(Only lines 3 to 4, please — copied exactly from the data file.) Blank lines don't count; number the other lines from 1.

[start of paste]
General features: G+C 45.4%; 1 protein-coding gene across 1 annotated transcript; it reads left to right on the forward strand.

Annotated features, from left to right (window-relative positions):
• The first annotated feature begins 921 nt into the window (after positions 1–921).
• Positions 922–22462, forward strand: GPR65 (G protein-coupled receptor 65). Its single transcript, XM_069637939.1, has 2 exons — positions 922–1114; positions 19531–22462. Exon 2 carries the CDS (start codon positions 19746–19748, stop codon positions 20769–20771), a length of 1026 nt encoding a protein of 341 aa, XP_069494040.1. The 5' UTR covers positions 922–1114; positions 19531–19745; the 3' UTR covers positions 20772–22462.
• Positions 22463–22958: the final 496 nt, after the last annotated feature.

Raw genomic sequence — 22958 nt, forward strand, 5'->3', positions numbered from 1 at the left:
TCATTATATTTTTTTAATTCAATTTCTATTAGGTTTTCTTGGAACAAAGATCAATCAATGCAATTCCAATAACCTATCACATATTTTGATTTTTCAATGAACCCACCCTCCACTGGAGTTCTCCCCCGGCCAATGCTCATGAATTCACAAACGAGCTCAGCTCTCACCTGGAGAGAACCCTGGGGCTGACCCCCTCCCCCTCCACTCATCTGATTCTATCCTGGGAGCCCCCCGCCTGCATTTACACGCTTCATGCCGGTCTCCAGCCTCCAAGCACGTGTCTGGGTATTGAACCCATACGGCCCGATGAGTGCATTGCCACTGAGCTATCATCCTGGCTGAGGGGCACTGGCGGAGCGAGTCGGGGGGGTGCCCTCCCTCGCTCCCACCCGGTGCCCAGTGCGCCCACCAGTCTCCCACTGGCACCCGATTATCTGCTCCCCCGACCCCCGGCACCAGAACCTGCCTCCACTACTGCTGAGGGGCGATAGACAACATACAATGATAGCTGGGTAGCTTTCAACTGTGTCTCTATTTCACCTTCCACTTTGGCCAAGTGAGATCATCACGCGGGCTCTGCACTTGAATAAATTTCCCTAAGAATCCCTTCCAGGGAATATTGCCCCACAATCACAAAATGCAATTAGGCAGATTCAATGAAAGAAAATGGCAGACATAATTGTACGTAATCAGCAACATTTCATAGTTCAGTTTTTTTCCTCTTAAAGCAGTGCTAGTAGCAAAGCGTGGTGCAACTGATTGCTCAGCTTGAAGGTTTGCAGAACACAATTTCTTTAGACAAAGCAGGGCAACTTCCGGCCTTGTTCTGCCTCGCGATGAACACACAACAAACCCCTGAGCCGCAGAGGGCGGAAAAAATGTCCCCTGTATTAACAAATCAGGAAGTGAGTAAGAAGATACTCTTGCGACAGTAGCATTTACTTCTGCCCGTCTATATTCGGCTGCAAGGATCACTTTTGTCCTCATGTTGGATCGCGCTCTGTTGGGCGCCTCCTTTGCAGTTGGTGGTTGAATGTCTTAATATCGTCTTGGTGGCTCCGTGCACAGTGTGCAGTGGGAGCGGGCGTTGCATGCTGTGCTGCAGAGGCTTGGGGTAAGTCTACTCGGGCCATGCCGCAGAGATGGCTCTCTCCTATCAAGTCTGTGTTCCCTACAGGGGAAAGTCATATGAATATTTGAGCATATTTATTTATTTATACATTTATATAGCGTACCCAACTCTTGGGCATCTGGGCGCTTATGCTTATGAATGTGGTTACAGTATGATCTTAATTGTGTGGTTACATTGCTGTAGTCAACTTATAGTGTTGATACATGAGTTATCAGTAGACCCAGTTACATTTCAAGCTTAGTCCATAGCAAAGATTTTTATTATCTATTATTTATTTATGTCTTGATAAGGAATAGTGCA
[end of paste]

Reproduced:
• The first annotated feature begins 921 nt into the window (after positions 1–921).
• Positions 922–22462, forward strand: GPR65 (G protein-coupled receptor 65). Its single transcript, XM_069637939.1, has 2 exons — positions 922–1114; positions 19531–22462. Exon 2 carries the CDS (start codon positions 19746–19748, stop codon positions 20769–20771), a length of 1026 nt encoding a protein of 341 aa, XP_069494040.1. The 5' UTR covers positions 922–1114; positions 19531–19745; the 3' UTR covers positions 20772–22462.